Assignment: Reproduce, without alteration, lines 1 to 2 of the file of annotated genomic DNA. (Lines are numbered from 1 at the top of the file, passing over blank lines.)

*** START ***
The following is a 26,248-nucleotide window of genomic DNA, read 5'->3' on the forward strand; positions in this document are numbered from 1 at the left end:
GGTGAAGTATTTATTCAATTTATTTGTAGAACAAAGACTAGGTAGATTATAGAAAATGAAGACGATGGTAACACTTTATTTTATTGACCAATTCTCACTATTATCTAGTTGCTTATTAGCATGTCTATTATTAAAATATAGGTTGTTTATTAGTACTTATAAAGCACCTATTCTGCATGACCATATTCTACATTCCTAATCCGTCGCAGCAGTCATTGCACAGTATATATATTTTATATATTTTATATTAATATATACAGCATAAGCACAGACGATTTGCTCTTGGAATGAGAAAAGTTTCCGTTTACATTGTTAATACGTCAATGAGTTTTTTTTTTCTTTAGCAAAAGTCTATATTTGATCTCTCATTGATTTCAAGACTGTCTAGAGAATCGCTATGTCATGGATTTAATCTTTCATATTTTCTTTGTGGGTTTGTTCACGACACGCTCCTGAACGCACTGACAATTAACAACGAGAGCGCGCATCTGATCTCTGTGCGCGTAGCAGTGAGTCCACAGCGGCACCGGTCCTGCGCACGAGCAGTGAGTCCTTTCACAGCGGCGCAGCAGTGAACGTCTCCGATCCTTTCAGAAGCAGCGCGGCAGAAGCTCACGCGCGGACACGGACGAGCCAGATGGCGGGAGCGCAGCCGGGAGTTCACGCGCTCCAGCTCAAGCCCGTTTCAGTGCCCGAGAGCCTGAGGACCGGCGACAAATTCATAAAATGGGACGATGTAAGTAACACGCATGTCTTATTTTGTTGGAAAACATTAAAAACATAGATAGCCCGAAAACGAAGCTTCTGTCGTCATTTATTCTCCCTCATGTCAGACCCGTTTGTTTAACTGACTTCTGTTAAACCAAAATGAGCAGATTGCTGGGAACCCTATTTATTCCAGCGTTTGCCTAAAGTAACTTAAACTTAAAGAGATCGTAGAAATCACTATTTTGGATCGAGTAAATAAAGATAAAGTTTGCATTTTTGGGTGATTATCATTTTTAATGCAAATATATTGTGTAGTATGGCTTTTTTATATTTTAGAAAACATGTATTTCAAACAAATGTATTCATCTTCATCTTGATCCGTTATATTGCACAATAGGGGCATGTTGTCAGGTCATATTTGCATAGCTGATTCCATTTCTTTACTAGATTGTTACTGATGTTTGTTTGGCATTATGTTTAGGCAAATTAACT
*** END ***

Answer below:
The following is a 26,248-nucleotide window of genomic DNA, read 5'->3' on the forward strand; positions in this document are numbered from 1 at the left end:
GGTGAAGTATTTATTCAATTTATTTGTAGAACAAAGACTAGGTAGATTATAGAAAATGAAGACGATGGTAACACTTTATTTTATTGACCAATTCTCACTATTATCTAGTTGCTTATTAGCATGTCTATTATTAAAATATAGGTTGTTTATTAGTACTTATAAAGCACCTATTCTGCATGACCATATTCTACATTCCTAATCCGTCGCAGCAGTCATTGCACAGTATATATATTTTATATATTTTATATTAATATATACAGCATAAGCACAGACGATTTGCTCTTGGAATGAGAAAAGTTTCCGTTTACATTGTTAATACGTCAATGAGTTTTTTTTTTCTTTAGCAAAAGTCTATATTTGATCTCTCATTGATTTCAAGACTGTCTAGAGAATCGCTATGTCATGGATTTAATCTTTCATATTTTCTTTGTGGGTTTGTTCACGACACGCTCCTGAACGCACTGACAATTAACAACGAGAGCGCGCATCTGATCTCTGTGCGCGTAGCAGTGAGTCCACAGCGGCACCGGTCCTGCGCACGAGCAGTGAGTCCTTTCACAGCGGCGCAGCAGTGAACGTCTCCGATCCTTTCAGAAGCAGCGCGGCAGAAGCTCACGCGCGGACACGGACGAGCCAGATGGCGGGAGCGCAGCCGGGAGTTCACGCGCTCCAGCTCAAGCCCGTTTCAGTGCCCGAGAGCCTGAGGACCGGCGACAAATTCATAAAATGGGACGATGTAAGTAACACGCATGTCTTATTTTGTTGGAAAACATTAAAAACATAGATAGCCCGAAAACGAAGCTTCTGTCGTCATTTATTCTCCCTCATGTCAGACCCGTTTGTTTAACTGACTTCTGTTAAACCAAAATGAGCAGATTGCTGGGAACCCTATTTATTCCAGCGTTTGCCTAAAGTAACTTAAACTTAAAGAGATCGTAGAAATCACTATTTTGGATCGAGTAAATAAAGATAAAGTTTGCATTTTTGGGTGATTATCATTTTTAATGCAAATATATTGTGTAGTATGGCTTTTTTATATTTTAGAAAACATGTATTTCAAACAAATGTATTCATCTTCATCTTGATCCGTTATATTGCACAATAGGGGCATGTTGTCAGGTCATATTTGCATAGCTGATTCCATTTCTTTACTAGATTGTTACTGATGTTTGTTTGGCATTATGTTTAGGCAAATTAACT